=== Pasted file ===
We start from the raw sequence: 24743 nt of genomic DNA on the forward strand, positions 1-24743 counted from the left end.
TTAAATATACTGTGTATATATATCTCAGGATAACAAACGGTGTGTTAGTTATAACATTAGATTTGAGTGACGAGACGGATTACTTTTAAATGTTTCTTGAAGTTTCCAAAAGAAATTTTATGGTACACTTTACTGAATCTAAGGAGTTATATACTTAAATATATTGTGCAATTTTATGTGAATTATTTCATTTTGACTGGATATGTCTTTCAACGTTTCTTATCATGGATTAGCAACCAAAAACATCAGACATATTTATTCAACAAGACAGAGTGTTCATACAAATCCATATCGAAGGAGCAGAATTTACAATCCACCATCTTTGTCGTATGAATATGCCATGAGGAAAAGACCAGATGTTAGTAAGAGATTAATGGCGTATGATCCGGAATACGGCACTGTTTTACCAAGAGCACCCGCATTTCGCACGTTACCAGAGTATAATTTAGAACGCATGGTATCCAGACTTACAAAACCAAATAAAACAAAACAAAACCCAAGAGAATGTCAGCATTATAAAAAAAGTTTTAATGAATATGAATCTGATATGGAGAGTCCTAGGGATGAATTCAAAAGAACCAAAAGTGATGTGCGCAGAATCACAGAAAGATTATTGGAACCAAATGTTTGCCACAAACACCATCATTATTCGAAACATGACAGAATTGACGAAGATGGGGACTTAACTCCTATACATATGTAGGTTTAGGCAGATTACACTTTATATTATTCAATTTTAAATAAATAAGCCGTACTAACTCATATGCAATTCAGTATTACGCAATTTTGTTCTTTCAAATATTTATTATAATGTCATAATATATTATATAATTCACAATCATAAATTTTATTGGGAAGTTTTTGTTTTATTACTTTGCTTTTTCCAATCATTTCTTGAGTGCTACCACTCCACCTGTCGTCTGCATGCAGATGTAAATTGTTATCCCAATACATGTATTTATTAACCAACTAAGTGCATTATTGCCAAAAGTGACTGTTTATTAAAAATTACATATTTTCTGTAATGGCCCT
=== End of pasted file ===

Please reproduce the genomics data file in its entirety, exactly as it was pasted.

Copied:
We start from the raw sequence: 24743 nt of genomic DNA on the forward strand, positions 1-24743 counted from the left end.
TTAAATATACTGTGTATATATATCTCAGGATAACAAACGGTGTGTTAGTTATAACATTAGATTTGAGTGACGAGACGGATTACTTTTAAATGTTTCTTGAAGTTTCCAAAAGAAATTTTATGGTACACTTTACTGAATCTAAGGAGTTATATACTTAAATATATTGTGCAATTTTATGTGAATTATTTCATTTTGACTGGATATGTCTTTCAACGTTTCTTATCATGGATTAGCAACCAAAAACATCAGACATATTTATTCAACAAGACAGAGTGTTCATACAAATCCATATCGAAGGAGCAGAATTTACAATCCACCATCTTTGTCGTATGAATATGCCATGAGGAAAAGACCAGATGTTAGTAAGAGATTAATGGCGTATGATCCGGAATACGGCACTGTTTTACCAAGAGCACCCGCATTTCGCACGTTACCAGAGTATAATTTAGAACGCATGGTATCCAGACTTACAAAACCAAATAAAACAAAACAAAACCCAAGAGAATGTCAGCATTATAAAAAAAGTTTTAATGAATATGAATCTGATATGGAGAGTCCTAGGGATGAATTCAAAAGAACCAAAAGTGATGTGCGCAGAATCACAGAAAGATTATTGGAACCAAATGTTTGCCACAAACACCATCATTATTCGAAACATGACAGAATTGACGAAGATGGGGACTTAACTCCTATACATATGTAGGTTTAGGCAGATTACACTTTATATTATTCAATTTTAAATAAATAAGCCGTACTAACTCATATGCAATTCAGTATTACGCAATTTTGTTCTTTCAAATATTTATTATAATGTCATAATATATTATATAATTCACAATCATAAATTTTATTGGGAAGTTTTTGTTTTATTACTTTGCTTTTTCCAATCATTTCTTGAGTGCTACCACTCCACCTGTCGTCTGCATGCAGATGTAAATTGTTATCCCAATACATGTATTTATTAACCAACTAAGTGCATTATTGCCAAAAGTGACTGTTTATTAAAAATTACATATTTTCTGTAATGGCCCT